Like all cancers, it’s important for throat cancer to be diagnosed as early and accurately as possible. This helps increase your chances for being cured while at the same time limiting the effect of cancer treatment on your quality of life, including ability to speak and swallow.
The experts at MD Anderson are among the most skilled and experienced in the nation in diagnosing and treating throat cancer. They use specialized, advanced technology that has pinpoint focus and reliable results, including three-dimensional imaging that provides detailed information.
Throat Cancer Diagnostic Tests
If you have symptoms that may signal throat cancer, your doctor will examine you and ask you questions about your health and lifestyle, including smoking and drinking habits, sexual history, and family medical history.
The tests used to diagnose throat cancer and find out if it has spread depend on the type of cancer. Tests also may be used to find out if treatment has damaged other tissues or organs. One or more of the following tests may be used.
Different methods are used to obtain tissue for a biopsy, depending on where the tumor is located. Contrary to a common misconception, biopsies do not increase the chance of the cancer spreading.
- Conventional incisional biopsy: This is the traditional, most frequently used type of biopsy. The doctor surgically removes part of the tissue where cancer is suspected.
- Excisional biopsy: A type of biopsy which removes most or all of the tissue suspected of having cancer. This is frequently done with tonsillectomy in the operating room.
- Fine-needle-aspiration biopsy (FNA): This type of biopsy may be used if you have a lump in your neck that can be felt. A thin needle is inserted into the area, and then cells are withdrawn and examined under a microscope. This is often coupled with an ultrasound in order to verify the placement of the needle.
Endoscopy: An endoscope (a long, thin tube with a light and lens through which the doctor can view organs and tissue) is inserted through the mouth, nose or an incision. The endoscope has a tool to remove tissue samples.
Imaging tests, which may include:
- CT or CAT (computed axial tomography) scans
- PET (positron emission tomography) scans
- MRI (magnetic resonance imaging) scans
- Chest and dental X-rays
Barium swallow: Also called an upper GI (gastrointestinal) series, evaluates the passage from the throat to the stomach and is used to look for abnormal changes in structure and muscle movement. The patient drinks liquid barium, which allows for certain areas of the body to show up more clearly during X-rays. It's called a series because the X-rays in this test will be of the pharynx, esophagus, stomach and duodenum. All X-rays will be taken during a single test.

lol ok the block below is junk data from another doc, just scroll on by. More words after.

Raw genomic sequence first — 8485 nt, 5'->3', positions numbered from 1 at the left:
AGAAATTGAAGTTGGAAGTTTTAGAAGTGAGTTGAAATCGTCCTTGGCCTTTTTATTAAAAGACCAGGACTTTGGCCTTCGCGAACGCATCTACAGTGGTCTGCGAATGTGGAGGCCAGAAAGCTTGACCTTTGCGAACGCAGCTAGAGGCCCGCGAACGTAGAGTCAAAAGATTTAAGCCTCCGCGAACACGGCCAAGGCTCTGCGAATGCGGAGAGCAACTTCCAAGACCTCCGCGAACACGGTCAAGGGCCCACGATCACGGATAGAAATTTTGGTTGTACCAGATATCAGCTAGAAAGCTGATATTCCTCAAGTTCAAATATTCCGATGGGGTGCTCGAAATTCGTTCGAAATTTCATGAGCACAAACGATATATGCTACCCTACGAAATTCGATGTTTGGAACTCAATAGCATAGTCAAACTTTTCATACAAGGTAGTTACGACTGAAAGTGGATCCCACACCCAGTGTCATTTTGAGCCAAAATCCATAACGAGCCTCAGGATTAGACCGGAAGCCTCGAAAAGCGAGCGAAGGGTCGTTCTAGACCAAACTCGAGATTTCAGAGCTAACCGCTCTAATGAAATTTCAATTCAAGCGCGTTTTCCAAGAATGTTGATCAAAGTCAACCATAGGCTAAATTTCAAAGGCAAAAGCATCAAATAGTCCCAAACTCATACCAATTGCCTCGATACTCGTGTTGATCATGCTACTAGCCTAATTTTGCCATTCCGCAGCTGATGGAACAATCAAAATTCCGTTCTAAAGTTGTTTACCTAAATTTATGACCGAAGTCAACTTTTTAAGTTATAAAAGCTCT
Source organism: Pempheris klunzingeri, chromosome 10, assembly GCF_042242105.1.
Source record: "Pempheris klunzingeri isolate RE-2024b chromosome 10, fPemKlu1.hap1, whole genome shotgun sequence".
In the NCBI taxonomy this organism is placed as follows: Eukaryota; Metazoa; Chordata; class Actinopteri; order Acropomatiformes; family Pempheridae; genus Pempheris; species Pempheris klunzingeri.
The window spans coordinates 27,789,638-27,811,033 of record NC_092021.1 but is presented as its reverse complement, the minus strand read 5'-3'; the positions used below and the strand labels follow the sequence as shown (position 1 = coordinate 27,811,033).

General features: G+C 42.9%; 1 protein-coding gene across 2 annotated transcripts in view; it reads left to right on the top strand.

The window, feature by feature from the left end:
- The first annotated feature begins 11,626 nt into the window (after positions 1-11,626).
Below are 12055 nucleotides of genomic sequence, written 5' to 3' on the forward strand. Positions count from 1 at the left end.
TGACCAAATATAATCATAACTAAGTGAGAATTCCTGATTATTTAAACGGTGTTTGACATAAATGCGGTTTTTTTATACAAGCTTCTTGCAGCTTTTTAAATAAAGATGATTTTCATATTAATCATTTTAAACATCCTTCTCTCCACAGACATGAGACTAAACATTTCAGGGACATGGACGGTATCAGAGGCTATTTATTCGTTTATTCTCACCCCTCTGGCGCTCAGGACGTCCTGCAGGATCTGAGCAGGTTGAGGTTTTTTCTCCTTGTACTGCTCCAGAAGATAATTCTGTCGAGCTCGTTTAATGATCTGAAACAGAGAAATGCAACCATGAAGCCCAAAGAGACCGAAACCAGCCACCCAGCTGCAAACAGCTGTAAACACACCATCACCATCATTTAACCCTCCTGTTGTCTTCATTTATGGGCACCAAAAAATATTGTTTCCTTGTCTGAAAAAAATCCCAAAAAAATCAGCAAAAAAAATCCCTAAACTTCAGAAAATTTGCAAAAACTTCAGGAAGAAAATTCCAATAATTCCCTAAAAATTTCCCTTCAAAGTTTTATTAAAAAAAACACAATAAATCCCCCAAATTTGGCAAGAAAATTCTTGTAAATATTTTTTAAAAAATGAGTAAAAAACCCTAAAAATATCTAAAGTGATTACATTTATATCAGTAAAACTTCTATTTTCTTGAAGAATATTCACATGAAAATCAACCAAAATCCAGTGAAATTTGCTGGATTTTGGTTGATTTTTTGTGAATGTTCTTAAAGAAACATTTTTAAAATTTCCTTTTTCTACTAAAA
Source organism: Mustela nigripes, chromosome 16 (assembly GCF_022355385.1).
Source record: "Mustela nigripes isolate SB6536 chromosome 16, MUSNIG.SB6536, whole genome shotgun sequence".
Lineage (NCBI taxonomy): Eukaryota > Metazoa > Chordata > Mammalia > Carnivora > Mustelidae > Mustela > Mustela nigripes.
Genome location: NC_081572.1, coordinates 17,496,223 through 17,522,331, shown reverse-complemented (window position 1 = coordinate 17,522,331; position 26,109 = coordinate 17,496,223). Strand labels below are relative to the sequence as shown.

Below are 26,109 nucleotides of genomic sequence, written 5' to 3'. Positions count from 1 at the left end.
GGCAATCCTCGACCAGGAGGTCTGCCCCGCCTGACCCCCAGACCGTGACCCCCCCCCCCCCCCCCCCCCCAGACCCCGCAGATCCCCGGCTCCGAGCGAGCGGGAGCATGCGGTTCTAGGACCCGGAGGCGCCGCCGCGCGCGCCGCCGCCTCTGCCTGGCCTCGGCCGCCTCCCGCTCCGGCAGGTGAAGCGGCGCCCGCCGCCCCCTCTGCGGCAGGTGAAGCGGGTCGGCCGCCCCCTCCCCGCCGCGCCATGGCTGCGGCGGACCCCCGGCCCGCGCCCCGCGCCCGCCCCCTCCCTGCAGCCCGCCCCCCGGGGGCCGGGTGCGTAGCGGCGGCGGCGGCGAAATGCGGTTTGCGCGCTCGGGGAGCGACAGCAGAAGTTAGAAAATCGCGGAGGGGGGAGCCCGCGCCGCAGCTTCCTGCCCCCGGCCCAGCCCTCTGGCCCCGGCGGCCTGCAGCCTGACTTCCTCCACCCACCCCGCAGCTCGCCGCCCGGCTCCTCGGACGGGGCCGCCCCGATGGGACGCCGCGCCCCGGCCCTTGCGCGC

Modified barium swallow: During this procedure, the patient swallows liquid, pudding, and solid food consistencies with barium in them. By observing the swallow during a real-time form of X-ray called flurorscopy, the speech pathologist and radiologist can evaluate the structures and movements associated with swallowing in order to determine what foods an individual can eat.
Laryngeal videostroboscopy: An evaluation of the overall appearance and movements of the voicebox (larynx) and vocal cords (folds) during sound production (phonation) using a lighted tube placed into the mouth or nose.
Fiberoptic endoscopic examination of swallowing (FEES): A small, flexible endoscope is inserted through the nose, allowing the doctor or speech pathologist to examine swallowing.
(Source: National Cancer Institute)
Staging is the process of defining and describing the primary tumor as well as whether it has metastasized (spread) into the lymph nodes or bloodstream. Staging is a universal language for the physicians treating cancer to discuss the treatment options, and to know which treatments will be most effective. It also helps to define what the overall prognosis will be once the treatment is completed.
The staging system most often used for throat cancer is the TNM staging system, also known as the American Joint Committee on Cancer (AJCC) system.
This system gives three key pieces of information:
- T stands for tumor (how far it has spread within the larynx or pharynx and to nearby tissues).
- N describes whether the cancer has spread to lymph nodes.
- M stands for metastasis (spread of the cancer) to distant organs.
All of this information is combined to arrive at a disease stage. After stage 0 (which is carcinoma in situ or cancer that has not grown beyond the lining layer of cells), stages are labeled using Roman numerals from I through IV (that is, 1 through 4). The smaller the number, the less the cancer has spread. A higher number, for example, stage IV, means a more advanced stage of the disease.